Derek Dooley Has Been Fired as Tennessee Volunteers Head Coach

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Derek Dooley Has Been Fired as Tennessee Volunteers Head Coach
Frederick Breedon/Getty Images

Effective immediately, head coach Derek Dooley became former head coach Derek Dooley Sunday morning. Offensive coordinator Jim Chaney will serve as the interim head coach for the final game against Kentucky.

Dooley's tenure has been filled with ups and downs, with near wins during his three years over No. 12 LSU, North Carolina in the Music City Bowl, No. 5 Georgia and No. 13 South Carolina, to name a few.

Unfortunately, there were far too many close losses and/or bad losses to the likes of UAB, Kentucky, Troy and Vanderbilt. The inability to make a serious improvement in 2012 ultimately cost Dooley his job.

After all, it was Dooley who said that other teams "wouldn't have Tennessee to kick around anymore" at SEC Media Days. In reality, the 2012 season featured more kicking around than any other season.

It can be argued that the Vols got worse each succeeding season under Dooley. After going to a bowl at 6-6 in 2010, Tennessee lost in a bizarre overtime game against UNC. The next year, the team was primed for another bowl trip before a bad loss at Kentucky prevented it.

But in 2012, when freshmen and sophomores were now juniors and seniors and expectations were reasonably high, the only improvement was in the margin of loss.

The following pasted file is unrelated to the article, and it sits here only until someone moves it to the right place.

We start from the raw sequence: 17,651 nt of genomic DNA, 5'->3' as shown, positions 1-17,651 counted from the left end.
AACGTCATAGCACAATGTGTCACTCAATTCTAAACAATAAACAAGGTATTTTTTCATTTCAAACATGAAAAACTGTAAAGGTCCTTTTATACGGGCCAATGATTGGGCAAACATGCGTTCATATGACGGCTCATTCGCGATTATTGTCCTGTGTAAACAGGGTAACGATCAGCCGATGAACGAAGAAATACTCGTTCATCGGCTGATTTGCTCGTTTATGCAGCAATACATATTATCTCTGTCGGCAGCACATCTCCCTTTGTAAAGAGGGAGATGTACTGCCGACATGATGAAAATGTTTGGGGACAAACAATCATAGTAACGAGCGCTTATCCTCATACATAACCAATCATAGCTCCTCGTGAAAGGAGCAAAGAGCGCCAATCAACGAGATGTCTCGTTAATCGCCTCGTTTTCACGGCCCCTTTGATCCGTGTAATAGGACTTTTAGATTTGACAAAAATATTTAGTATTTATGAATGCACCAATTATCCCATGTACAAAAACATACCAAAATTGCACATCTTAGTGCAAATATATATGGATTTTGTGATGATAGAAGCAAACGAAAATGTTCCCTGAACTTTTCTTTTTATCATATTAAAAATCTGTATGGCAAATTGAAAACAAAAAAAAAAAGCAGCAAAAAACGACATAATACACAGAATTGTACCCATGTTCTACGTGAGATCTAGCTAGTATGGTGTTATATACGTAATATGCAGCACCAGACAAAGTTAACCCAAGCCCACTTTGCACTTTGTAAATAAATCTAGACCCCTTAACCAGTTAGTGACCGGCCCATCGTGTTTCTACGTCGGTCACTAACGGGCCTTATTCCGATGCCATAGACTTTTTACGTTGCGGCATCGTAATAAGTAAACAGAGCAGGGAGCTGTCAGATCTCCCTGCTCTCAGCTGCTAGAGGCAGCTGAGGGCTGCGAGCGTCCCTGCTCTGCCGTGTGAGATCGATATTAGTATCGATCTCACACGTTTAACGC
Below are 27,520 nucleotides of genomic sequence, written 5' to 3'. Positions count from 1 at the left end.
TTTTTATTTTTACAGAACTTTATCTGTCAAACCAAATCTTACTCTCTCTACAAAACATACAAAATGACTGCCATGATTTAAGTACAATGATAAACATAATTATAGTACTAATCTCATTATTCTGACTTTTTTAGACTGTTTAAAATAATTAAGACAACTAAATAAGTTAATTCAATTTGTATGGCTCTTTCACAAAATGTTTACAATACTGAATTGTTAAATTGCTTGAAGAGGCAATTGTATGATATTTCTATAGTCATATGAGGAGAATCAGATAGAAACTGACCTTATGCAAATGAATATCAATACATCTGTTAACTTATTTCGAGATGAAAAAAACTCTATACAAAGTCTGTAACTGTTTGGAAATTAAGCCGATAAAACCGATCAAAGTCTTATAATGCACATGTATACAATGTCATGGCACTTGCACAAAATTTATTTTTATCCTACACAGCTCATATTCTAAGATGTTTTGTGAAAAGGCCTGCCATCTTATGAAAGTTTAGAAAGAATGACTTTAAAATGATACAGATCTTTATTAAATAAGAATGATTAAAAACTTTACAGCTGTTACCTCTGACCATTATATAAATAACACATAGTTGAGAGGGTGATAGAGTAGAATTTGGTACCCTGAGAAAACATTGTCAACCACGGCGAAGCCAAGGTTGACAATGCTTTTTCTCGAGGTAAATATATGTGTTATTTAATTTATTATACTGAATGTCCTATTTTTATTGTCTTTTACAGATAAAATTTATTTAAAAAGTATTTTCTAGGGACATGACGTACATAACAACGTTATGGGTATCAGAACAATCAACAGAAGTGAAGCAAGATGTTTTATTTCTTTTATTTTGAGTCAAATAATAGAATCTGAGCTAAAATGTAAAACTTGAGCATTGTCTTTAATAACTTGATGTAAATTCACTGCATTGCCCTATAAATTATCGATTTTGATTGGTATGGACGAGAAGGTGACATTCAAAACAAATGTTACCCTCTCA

That's not good enough for major college football. That's not good enough for the SEC. And apparently, that's not good enough for Tennessee.

Dooley was hired just three weeks before National Signing Day in 2010. He managed to maintain much of the committed class, added a few more prospects and ended with a No. 10 recruiting class ranking according to Rivals.


That annual ranking has slipped each year since from No. 10 to 13 to 17 and currently to 23. It's clear that recruits were holding out and keeping an eye on Dooley's situation, which ended up being the right call.

Derek Dooley is a good man and has been a decent assistant coach in the past. He was not prepared to compete in the toughest conference, though. He'll find his way shortly after this season, whether it's back on the sidelines or in front of a camera. That hair is just too beautiful to keep from the people.

But what about the program he leaves behind? Dooley released a statement after the firing that said, "Although progress was not reflected in our record, I am proud of the strides we made to strengthen the foundation for future success in all areas of the program."

Indeed, the program incurred zero NCAA investigations for actions under Dooley. He created the Vols For Life program and required the utmost moral character from his players (ask Bryce Brown, Janzen Jackson and Da'Rick Rogers).

But there is a lot of work to do to make this proud Tennessee team great once again. The first and most obvious step has been taken.

Now it's time for fans to put faith in athletic director Dave Hart to make the right head coaching hire because if the Volunteers get the wrong guy twice in a row, serious competitive ramifications may be felt for years to come.

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